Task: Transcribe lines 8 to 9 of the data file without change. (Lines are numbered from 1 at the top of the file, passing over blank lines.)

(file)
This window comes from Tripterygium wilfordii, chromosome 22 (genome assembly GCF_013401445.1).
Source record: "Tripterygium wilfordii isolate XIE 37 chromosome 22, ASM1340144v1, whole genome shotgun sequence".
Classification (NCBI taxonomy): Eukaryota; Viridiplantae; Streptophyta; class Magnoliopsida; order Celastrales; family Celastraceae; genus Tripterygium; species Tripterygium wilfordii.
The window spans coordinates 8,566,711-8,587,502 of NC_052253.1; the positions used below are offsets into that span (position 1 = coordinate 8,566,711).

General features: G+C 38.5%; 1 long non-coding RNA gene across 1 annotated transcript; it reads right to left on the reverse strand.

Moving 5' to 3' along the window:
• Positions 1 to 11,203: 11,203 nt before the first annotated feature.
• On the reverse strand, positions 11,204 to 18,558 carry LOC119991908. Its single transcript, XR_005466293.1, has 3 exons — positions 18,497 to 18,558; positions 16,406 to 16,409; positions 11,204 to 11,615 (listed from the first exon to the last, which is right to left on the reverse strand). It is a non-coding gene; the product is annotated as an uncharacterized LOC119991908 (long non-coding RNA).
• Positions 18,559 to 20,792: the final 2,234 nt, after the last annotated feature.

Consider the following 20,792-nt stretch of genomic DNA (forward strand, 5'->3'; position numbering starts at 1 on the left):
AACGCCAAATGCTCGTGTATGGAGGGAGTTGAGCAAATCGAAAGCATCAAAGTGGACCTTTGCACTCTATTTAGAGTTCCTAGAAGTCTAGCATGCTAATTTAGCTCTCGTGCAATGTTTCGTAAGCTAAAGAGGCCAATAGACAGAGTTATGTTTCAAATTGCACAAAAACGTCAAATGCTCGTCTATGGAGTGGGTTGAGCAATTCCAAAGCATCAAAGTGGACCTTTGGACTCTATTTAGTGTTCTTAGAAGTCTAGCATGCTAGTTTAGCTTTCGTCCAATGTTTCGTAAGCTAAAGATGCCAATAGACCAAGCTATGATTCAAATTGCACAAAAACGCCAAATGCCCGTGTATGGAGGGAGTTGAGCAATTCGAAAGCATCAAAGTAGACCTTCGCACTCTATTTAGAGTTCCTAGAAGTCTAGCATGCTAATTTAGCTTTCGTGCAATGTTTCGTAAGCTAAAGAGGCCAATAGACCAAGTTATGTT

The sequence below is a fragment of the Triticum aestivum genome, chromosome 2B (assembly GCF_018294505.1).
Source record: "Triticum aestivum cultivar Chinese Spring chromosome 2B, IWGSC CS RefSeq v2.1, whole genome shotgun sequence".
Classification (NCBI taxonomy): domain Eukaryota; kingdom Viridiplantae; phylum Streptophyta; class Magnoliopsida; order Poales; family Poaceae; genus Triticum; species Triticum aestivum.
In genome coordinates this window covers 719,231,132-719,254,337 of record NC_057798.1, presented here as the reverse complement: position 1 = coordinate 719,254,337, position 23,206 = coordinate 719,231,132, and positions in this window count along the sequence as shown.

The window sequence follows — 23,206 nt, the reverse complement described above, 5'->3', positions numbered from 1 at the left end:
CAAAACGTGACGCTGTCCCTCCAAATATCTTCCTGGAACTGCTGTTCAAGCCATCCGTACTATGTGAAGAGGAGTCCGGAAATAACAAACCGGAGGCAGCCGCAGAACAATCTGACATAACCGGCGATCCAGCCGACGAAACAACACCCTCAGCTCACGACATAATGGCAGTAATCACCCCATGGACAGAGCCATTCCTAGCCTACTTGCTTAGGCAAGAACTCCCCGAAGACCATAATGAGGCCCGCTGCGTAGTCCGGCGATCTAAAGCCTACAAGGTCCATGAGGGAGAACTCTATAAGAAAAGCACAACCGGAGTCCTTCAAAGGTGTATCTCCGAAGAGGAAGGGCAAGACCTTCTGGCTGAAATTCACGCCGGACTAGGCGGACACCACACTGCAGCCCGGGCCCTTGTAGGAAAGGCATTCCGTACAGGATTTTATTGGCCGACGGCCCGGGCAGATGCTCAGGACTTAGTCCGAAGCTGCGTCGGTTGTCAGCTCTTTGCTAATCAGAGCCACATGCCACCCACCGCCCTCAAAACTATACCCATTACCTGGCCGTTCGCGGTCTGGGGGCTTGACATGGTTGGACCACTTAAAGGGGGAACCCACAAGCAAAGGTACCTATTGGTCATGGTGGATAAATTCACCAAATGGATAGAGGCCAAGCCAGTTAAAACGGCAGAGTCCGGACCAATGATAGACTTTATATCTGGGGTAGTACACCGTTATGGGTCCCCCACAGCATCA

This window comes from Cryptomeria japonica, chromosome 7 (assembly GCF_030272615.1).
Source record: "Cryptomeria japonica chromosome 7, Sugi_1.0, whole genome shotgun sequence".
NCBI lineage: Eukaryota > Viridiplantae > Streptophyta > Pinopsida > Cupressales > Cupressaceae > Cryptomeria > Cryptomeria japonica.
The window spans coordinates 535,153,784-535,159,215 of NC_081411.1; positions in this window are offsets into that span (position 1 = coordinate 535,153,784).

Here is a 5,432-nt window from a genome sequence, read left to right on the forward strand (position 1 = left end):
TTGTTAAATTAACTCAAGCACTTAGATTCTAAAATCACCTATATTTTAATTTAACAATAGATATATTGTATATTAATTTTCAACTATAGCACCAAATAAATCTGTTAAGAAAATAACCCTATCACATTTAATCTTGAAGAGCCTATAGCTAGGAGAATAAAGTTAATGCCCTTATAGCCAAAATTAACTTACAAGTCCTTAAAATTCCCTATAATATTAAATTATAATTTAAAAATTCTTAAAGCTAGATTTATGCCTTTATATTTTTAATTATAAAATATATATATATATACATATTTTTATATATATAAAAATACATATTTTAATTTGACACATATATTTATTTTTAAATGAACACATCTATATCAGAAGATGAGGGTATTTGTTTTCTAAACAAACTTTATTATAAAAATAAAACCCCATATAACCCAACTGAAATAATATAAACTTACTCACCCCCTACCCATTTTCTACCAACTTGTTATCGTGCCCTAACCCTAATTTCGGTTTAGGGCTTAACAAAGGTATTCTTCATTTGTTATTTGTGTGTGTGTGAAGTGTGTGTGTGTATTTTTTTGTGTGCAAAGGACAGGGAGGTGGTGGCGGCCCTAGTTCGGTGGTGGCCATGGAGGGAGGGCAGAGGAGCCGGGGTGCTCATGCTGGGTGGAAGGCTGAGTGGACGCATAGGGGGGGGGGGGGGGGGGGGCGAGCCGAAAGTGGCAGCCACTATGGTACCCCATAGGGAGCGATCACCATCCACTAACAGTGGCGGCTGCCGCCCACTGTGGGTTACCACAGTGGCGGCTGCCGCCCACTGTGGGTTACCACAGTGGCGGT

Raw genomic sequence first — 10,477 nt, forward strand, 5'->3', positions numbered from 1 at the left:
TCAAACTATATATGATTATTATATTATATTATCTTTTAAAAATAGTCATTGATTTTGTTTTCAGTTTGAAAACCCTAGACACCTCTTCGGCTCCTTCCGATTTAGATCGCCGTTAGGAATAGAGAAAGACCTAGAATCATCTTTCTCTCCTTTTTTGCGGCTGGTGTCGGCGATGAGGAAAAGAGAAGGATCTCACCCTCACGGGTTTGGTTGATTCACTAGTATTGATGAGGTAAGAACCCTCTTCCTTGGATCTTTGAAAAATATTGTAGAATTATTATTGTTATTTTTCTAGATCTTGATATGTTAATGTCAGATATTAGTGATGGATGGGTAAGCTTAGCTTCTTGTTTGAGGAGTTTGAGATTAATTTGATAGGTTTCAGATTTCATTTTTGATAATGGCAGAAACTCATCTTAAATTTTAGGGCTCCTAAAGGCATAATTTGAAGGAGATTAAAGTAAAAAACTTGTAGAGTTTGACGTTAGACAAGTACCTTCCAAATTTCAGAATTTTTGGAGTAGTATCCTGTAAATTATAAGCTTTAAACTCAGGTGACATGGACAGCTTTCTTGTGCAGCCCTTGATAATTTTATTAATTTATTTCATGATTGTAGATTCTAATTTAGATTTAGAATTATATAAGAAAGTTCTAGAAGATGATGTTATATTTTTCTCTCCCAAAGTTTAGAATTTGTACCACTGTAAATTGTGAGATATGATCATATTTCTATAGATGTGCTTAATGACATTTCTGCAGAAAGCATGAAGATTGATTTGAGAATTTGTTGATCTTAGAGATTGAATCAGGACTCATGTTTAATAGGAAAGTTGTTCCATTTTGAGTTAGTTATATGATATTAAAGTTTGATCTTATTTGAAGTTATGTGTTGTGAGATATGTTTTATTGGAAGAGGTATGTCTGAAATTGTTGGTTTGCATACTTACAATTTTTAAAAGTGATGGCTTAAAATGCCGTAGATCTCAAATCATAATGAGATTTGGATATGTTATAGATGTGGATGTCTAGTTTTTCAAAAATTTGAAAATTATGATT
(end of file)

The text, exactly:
• On the reverse strand, positions 11,204 to 18,558 carry LOC119991908. Its single transcript, XR_005466293.1, has 3 exons — positions 18,497 to 18,558; positions 16,406 to 16,409; positions 11,204 to 11,615 (listed from the first exon to the last, which is right to left on the reverse strand). It is a non-coding gene; the product is annotated as an uncharacterized LOC119991908 (long non-coding RNA).
• Positions 18,559 to 20,792: the final 2,234 nt, after the last annotated feature.